Advisor Perspectives welcomes guest contributions. The views presented here do not necessarily represent those of Advisor Perspectives.
Establishing a bond with a prospect through shared interests – such as hobbies – is a powerful way to improve your chances of them becoming a client. But what if those common interests don’t exist?
A coaching client of mine – a financial advisor – recently found an answer to this problem during his first meeting with a new prospect. I’d like to share that story with you.
The prospect was a married, 42-year-old woman employed as an executive at a large public-relations firm on the East Coast. She had three children. The advisor was in his mid-50s and divorced with grown children.
The advisor carefully followed my guidelines for meeting new prospects. He met with this potential client alone in his conference room. He didn’t take notes. He made no effort to steer the conversation to himself, his firm or how his firm would invest her money if retained. Instead, he asked basic, open-ended questions in a genuine effort to get to know her.
He informed me later: “As you had instructed, I made no statements that ended with a period. All I did was ask questions.”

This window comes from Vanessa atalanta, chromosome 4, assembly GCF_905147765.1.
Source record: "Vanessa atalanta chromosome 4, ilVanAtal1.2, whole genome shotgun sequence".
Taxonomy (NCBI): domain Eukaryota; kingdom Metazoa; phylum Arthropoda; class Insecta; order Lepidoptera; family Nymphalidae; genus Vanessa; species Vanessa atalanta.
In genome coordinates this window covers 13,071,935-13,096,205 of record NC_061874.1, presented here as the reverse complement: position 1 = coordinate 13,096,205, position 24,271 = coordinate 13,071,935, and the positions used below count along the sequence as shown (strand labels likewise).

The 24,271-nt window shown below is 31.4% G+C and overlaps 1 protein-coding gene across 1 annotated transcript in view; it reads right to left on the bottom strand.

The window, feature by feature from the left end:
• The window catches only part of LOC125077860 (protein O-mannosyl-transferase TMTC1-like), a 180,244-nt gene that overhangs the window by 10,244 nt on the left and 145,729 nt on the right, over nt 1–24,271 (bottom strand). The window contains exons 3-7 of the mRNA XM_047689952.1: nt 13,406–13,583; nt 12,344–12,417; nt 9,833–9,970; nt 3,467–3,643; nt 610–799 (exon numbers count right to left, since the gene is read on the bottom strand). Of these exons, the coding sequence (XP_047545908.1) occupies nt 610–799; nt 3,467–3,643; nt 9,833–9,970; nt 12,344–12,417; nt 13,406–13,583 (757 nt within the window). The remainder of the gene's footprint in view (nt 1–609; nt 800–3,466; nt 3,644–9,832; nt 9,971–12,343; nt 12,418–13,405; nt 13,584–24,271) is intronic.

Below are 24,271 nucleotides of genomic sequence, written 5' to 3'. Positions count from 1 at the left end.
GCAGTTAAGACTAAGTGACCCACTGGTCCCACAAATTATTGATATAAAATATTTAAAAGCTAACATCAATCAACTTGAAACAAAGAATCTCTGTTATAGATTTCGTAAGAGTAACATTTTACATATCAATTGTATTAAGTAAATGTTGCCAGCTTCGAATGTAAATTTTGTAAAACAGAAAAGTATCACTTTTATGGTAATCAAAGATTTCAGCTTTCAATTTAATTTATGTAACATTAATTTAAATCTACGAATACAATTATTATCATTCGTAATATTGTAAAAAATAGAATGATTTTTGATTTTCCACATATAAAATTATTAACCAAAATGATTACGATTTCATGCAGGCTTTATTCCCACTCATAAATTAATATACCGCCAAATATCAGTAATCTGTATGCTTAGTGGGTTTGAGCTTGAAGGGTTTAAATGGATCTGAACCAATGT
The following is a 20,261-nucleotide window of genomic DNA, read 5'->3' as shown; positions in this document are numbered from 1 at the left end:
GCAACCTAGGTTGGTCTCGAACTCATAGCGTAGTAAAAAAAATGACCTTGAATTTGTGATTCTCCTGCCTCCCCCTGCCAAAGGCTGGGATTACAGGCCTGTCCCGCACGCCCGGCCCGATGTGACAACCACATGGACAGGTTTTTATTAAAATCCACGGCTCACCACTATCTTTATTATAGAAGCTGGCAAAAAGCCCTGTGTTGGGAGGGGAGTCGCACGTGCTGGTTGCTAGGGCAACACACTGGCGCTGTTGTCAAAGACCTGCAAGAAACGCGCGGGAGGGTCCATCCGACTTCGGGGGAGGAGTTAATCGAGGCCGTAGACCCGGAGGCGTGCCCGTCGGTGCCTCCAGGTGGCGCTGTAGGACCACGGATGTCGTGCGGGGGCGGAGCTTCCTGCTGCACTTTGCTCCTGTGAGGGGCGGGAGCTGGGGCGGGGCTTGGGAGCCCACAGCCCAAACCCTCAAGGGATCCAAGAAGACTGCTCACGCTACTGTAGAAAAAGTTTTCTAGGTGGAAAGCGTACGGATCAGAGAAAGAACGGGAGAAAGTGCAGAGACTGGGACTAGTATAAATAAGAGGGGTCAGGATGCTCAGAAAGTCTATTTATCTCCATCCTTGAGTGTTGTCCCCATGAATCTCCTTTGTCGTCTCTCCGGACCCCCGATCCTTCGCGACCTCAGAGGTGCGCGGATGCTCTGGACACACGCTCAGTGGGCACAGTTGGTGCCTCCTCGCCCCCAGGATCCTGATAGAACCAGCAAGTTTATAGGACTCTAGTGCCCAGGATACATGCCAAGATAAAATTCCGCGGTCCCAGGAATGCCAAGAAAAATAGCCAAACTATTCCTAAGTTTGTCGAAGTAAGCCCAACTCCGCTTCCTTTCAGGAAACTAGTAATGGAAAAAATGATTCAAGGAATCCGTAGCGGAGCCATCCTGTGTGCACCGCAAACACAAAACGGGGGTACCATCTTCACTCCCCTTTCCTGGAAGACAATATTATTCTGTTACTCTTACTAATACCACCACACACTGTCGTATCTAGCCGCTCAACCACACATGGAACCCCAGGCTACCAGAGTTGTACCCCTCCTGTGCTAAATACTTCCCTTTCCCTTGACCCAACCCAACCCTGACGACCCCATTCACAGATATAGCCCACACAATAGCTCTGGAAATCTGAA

As the conversation progressed, the prospect described how much pressure she was under as the primary breadwinner for her growing family, in addition to her roles as mother, wife and executive at a high-powered firm.
Almost as an aside, the advisor asked whether she meditated. That question clearly struck a responsive chord. She indicated meditation was something she had considered but had “never found the time to do.” She then asked him questions about his experience with meditation, which he relayed to her. They discussed meditation for the balance of the hour or so allotted for the meeting. At the end of the meeting, he offered to send her a copy of a book that had influenced his decision to begin the practice of meditation. The meeting ended with no discussion of “next steps.”
Shortly after the meeting, he sent her a copy of the book, Full Catastrophe Living: Using the Wisdom of Your Body and Mind to Face Stress, Pain, and Illness by Jon Kabat-Zinn. The advisor wrote a note in the front cover, simply stating that he hoped she would find the book helpful. He also noted that meditation had played a powerful role in reducing his own anxiety.
Remember, if you have a question or comment, send it to email@example.com.